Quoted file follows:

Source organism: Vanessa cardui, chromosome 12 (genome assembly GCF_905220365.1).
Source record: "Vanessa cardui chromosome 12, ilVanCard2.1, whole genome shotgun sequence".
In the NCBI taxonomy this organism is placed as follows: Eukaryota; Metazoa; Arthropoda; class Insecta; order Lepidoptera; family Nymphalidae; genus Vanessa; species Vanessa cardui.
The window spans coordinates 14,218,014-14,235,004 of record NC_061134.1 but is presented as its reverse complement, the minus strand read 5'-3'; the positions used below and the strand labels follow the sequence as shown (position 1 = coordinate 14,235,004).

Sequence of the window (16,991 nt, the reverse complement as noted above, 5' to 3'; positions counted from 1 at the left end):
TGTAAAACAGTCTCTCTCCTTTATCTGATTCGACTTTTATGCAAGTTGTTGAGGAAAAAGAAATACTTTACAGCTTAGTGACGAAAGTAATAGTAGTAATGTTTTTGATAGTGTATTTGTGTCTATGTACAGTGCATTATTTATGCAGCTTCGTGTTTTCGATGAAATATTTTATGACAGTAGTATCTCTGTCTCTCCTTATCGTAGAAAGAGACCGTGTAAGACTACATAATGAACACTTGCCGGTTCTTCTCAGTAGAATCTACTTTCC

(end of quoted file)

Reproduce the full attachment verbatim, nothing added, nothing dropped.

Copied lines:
Source organism: Vanessa cardui, chromosome 12 (genome assembly GCF_905220365.1).
Source record: "Vanessa cardui chromosome 12, ilVanCard2.1, whole genome shotgun sequence".
In the NCBI taxonomy this organism is placed as follows: Eukaryota; Metazoa; Arthropoda; class Insecta; order Lepidoptera; family Nymphalidae; genus Vanessa; species Vanessa cardui.
The window spans coordinates 14,218,014-14,235,004 of record NC_061134.1 but is presented as its reverse complement, the minus strand read 5'-3'; the positions used below and the strand labels follow the sequence as shown (position 1 = coordinate 14,235,004).

Sequence of the window (16,991 nt, the reverse complement as noted above, 5' to 3'; positions counted from 1 at the left end):
TGTAAAACAGTCTCTCTCCTTTATCTGATTCGACTTTTATGCAAGTTGTTGAGGAAAAAGAAATACTTTACAGCTTAGTGACGAAAGTAATAGTAGTAATGTTTTTGATAGTGTATTTGTGTCTATGTACAGTGCATTATTTATGCAGCTTCGTGTTTTCGATGAAATATTTTATGACAGTAGTATCTCTGTCTCTCCTTATCGTAGAAAGAGACCGTGTAAGACTACATAATGAACACTTGCCGGTTCTTCTCAGTAGAATCTACTTTCC